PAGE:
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Gardening Articles: Health :: Garden Crafts

Pussy Willows (page 3 of 3)

by Patricia Acton with the NG

Forcing indoors

The best time to cut branches for forcing is when the catkin buds are just beginning to swell. It will take 2 to 4 weeks from bringing the branches indoors before the catkins emerge.

With a sharp knife, scrape off 2 inches of bark above where the branch was cut and lightly crush the scraped area. This helps the branch take up water. Arrange the branches in an attractive deep container of room-temperature water and place in bright light.

How to Grow

Willows are not fussy plants. All prefer full sun, but most tolerate some shade. They uniformly prefer wet, even soggy soils, but most adapt just fine to dry soils, though supplemental irrigation may be required. Some, such as S. caprea, thrive in relatively barren soil and also tolerate salty seaside conditions. All willows are fast growing and short-lived, and their wood is notably weak and prone to breaking.

Occasionally, aphids, scale, and Japanese beetles are a problem, and powdery mildew and rust diseases also sometimes appear. In every case but the Japanese beetles, pruning to the ground in spring after flowering reduces or eliminates the pest. Even normal pruning will usually rejuvenate the plant. "Willows are so vigorous that these [pests and diseases] will rarely kill the plant," says Ray Prag.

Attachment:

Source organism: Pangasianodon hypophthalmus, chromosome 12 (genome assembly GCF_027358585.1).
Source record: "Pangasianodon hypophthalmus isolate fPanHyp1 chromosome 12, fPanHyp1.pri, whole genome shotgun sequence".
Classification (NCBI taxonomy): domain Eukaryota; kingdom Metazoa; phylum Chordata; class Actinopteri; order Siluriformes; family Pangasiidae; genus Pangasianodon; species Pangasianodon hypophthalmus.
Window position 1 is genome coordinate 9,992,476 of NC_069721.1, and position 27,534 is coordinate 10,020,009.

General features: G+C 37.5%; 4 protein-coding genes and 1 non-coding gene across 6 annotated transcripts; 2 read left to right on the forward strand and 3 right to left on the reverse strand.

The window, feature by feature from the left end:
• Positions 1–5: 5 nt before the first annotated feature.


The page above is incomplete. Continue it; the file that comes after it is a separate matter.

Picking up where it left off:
Most willows need pruning for two reasons: to maintain a convenient size and to stimulate growth of long stems for cutting. Heavy pruning (all the way to the ground) also stimulates more vigorous growth, which results in larger catkins. However desirable for the above reasons, heavy annual pruning may also produce a somewhat rangy-looking plant. If your willow is positioned in a prominent location, so that appearance is important, prune out a third of the oldest wood each year. Older wood is more susceptible to disease and pest problems. Prune just before the leaves come out, in late winter or early spring.

It's easy to propagate willows by cuttings. Start with an 8-inch leafless section of stem in spring. Plant it in a 4-inch pot filled with moist potting soil, then place it in a cool, shaded location. As soon as roots emerge from the pot's drainage hole, plant it in a permanent location or transplant to a larger container. Alternatively, you can plant willow cuttings directly in the ground in spring.

Patricia Acton writes and gardens by the Chesapeake Bay in Maryland.

Photography by Kate Jerome

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